Updated: September 2, 2021 9:29:52 am
Written by Steven Erlanger
The Americans have left 20 years after invading, the Afghan government has dissolved and the Taliban are newly in charge of some 40 million people in one of the poorest countries, ravaged by decades of violence and upheaval. Foreign powers must now decide how to deal with an organization that remains on terrorist watch lists around the world. What happens now?
Why are other countries so interested in Afghanistan’s future?
Three main reasons: counterterrorism, a trove of natural resources and humanitarian aid.
It is in much of the world’s interest to ensure a stable Afghanistan that doesn’t become a haven for terrorists, as it was when the Taliban were in power from 1996 to 2001. They shielded al-Qaida and its leader, Osama bin Laden, before and after the 9/11 attacks, leading to the US-led offensive in Afghanistan. Though the Taliban are presenting a more moderate face this time around, they never broke with al-Qaida.
Another terrorist organization, Islamic State Khorasan or ISIS-K, an Afghan branch of the Islamic State group, established itself during the US occupation, fought with the Taliban and attacked US forces. Whether the Taliban can control this group is a matter of widespread concern.
The country’s neighbors will be watching closely how a Taliban-led government performs. China, Afghanistan’s richest and most powerful neighbor, shares a short, remote border with Afghanistan, which under the Taliban in the 1990s served as a haven for Uyghur militants from Xinjiang, the far western Chinese region. China, like Russia, has kept its embassy in Kabul open.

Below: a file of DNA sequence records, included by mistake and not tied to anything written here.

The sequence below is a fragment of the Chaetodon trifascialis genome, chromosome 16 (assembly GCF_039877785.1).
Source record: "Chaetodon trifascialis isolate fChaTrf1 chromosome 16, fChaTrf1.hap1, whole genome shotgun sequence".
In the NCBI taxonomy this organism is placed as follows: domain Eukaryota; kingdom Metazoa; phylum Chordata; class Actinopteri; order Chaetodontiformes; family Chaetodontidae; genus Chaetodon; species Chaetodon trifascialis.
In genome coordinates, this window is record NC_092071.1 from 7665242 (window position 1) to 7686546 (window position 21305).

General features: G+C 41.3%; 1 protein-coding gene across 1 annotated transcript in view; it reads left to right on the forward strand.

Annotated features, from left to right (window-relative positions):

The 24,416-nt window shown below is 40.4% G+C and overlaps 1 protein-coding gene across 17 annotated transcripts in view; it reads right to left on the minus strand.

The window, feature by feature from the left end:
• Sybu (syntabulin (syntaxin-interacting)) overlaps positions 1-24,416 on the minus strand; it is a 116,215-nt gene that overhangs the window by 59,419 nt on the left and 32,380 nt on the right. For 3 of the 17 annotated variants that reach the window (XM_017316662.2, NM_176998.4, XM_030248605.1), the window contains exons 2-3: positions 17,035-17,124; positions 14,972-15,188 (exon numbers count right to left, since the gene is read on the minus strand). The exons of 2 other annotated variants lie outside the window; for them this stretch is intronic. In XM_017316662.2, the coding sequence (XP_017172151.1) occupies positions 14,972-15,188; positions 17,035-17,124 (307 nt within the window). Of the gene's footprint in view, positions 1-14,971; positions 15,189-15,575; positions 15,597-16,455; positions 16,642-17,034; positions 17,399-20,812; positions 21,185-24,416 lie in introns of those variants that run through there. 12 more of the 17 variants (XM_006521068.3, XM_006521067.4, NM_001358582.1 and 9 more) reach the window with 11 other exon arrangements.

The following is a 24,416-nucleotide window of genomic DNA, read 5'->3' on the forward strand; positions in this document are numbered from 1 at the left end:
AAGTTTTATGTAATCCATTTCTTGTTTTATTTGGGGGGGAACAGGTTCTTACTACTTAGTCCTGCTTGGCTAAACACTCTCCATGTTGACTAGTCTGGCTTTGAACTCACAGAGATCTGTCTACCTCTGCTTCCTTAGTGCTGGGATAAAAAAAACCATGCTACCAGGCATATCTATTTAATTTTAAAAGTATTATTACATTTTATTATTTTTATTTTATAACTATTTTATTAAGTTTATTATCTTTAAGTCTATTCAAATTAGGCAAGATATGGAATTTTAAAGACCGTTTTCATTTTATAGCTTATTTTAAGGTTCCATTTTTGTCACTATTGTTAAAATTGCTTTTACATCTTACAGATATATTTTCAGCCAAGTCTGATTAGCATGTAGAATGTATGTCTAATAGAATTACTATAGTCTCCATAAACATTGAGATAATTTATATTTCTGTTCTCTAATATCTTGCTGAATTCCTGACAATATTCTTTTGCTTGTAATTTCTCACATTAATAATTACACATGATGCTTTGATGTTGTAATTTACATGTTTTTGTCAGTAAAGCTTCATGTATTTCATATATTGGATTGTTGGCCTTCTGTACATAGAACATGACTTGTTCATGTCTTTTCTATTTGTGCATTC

Pakistan, which sees Afghanistan as a strategic bulwark against India, also enjoys close ties with the Taliban, partly as a way to isolate the group’s Pakistani branch, which wants to overthrow the Pakistani state.
Foreign powers are also grappling with the humanitarian catastrophe they left behind, raising the prospect of a new refugee crisis. The swift Taliban conquest of the country has driven thousands of people to flee.
And, of course, several countries have commercial interests in the estimated $3 trillion in mineral reserves in Afghanistan including gold, copper and lithium.
What must the Taliban do to achieve international recognition?
Much of the world is watching to see what kind of government the Taliban forms and how it behaves. The United States and European Union have urged the Taliban to form a more inclusive leadership representing women and the country’s ethnic and religious minorities.
During the last period of Taliban rule, only a handful of countries recognized their government. But their control is more widespread now, and foreign officials have been dealing with Taliban representatives for some time.
“The Taliban will be judged on their actions — how they respect the international commitments made by the country, how they respect basic rules of democracy and rule of law,’’ said Peter Stano, a spokesperson for the European Union. “The biggest red line is respect for human rights and the rights of women, especially.”
The United States has said the Taliban will be judged on whether they allow freedom of travel for Afghans and foreigners with valid documents, women’s and minority rights and, probably more important for Washington, whether the Taliban prevent international terrorist groups from using Afghanistan as a base.